- - Tuesday, September 23, 2014


The bureaucrats at the National Highway Traffic Safety Administration have obviously seen too many gangster movies. Parents everywhere can sleep soundly now that the Obama administration has protected their children from the menace of the trunks in supercars. The safety nerds last week recalled the Ferrari 458 Italia, which sells for a quarter of a million dollars and can reach 202 miles an hour on a straightaway, so it can be fitted with a functioning release in the tiny front trunk, lest a tiny child become trapped there.

Federal regulations require every car sold in the United States have a conspicuously marked, glow-in-the-dark release latch on the inside of the trunk. So far, so good, but the rule applies to every car, no matter how tiny its trunk. Since Hollywood loves nothing more than to put the hero in the trunk of a Lincoln Town Car just before the big chase scene, the bureaucrats regard this as a crisis for all.

The Clinton administration first set out to foil “a criminal [who] forces a person into the trunk” by mandating a lever to enable a child, or more likely an actor, to escape. This presumes the gangster wouldn’t disable it before he stuffs his prey in the trunk.

While it’s theoretically possible to fit a person in the Ferrari’s tiny front luggage compartment, this bright red car that turns heads and attracts the attention of everyone isn’t likely to be a kidnapper’s first choice of getaway vehicle.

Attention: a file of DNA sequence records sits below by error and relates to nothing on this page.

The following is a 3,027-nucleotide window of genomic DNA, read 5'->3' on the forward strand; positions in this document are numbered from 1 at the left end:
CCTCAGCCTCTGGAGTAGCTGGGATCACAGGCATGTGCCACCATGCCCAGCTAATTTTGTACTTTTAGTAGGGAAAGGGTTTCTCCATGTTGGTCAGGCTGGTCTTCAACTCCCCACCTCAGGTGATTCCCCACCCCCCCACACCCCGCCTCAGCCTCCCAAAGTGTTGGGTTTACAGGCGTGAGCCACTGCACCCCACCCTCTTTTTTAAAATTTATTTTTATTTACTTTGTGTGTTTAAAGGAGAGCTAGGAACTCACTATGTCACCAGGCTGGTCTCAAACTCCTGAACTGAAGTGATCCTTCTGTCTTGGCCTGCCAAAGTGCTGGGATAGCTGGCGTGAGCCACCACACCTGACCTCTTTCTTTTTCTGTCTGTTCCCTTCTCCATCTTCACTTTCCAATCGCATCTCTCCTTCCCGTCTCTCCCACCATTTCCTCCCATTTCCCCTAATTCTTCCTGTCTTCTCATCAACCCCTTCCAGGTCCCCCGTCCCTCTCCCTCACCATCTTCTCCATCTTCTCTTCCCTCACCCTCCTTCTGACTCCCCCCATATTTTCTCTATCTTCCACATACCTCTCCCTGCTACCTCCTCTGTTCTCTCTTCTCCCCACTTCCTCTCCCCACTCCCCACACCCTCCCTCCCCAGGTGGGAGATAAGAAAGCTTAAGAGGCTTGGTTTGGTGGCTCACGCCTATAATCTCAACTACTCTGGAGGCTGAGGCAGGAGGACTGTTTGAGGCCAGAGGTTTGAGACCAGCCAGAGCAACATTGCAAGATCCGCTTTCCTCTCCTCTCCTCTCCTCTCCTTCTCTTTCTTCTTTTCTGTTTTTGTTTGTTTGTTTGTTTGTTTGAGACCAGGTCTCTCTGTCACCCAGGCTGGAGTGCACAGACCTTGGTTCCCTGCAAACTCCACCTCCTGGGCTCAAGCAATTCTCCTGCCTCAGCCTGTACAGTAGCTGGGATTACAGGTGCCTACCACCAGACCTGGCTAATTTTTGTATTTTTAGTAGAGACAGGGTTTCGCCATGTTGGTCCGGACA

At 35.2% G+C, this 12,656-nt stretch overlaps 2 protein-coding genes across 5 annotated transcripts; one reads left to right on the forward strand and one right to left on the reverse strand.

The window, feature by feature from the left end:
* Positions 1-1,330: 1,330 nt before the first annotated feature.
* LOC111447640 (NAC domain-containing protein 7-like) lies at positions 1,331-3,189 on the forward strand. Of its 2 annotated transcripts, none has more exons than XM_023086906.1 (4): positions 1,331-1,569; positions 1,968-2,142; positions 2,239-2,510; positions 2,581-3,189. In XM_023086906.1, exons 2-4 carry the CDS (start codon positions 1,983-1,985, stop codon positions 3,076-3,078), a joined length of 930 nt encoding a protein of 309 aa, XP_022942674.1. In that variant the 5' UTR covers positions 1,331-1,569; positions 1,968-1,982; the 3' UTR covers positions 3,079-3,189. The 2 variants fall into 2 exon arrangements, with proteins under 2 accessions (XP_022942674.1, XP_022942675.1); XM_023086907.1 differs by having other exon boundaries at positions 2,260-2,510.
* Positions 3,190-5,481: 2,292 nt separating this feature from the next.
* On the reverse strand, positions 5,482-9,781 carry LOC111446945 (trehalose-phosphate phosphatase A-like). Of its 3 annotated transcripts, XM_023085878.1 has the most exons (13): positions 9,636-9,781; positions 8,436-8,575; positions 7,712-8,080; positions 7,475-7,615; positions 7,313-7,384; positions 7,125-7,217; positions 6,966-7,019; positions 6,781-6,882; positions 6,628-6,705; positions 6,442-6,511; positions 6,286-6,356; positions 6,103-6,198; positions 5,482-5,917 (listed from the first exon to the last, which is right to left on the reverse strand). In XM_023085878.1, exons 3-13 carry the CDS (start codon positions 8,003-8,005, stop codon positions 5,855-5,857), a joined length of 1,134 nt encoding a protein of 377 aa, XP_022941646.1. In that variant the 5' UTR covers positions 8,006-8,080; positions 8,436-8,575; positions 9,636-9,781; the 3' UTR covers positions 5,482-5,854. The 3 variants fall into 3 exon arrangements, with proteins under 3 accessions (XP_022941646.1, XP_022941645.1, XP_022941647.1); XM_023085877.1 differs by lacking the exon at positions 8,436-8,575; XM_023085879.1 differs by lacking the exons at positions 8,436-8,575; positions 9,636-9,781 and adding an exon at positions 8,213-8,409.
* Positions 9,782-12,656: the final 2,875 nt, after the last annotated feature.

Ferrari must now pay to have 3,416 cars brought into the garage so that a latch most owners probably never knew they had can be replaced. This is not even the silliest recall ordered by this administration. Last year, the National Highway Traffic Safety Administration recalled the Lotus Evora, a two-seater sports car from a small British manufacturer, over a “defective” sticker.

A label on the door jamb tells the date the Lotus emerged from the factory, but this differed from the date of U.S. certification. The company was required to ship one car that had been sold in America back to England, though there was absolutely nothing wrong with it. Another two dozen cars that were imported but not yet sold received new labels, lest the incorrect label cause injury. As the bureaucrats put it: “An incorrect certification label may prevent the owner from determining recall applicability, potentially increasing the risk of a crash or injury.”

Transportation officials once followed a little common sense. The Reagan administration recognized that the enormous cost of certifying a car for sale in the United States was a burden for an automaker like Lotus, which sells only a few hundred cars a year. As a sign of good faith to a reliable ally, the British manufacturer won permission, renewed over three decades, to sell its cars here if they comply with the important and reasonable rules.

The Obama administration put a stop to that. After a successful lobbying campaign by Advocates for Highway and Auto Safety, a left-wing group that pushes for installation of red-light revenue cameras, Lotus can’t sell any cars here next year because the exemptions have been revoked.

There are no known cases of a child being injured by incorrect labels, trunks or airbags in a superexpensive sports car, but that doesn’t deter the mindless busybodies. One-size-fits-all rules make bureaucrats feel safer. Their concern isn’t about the rest of us.

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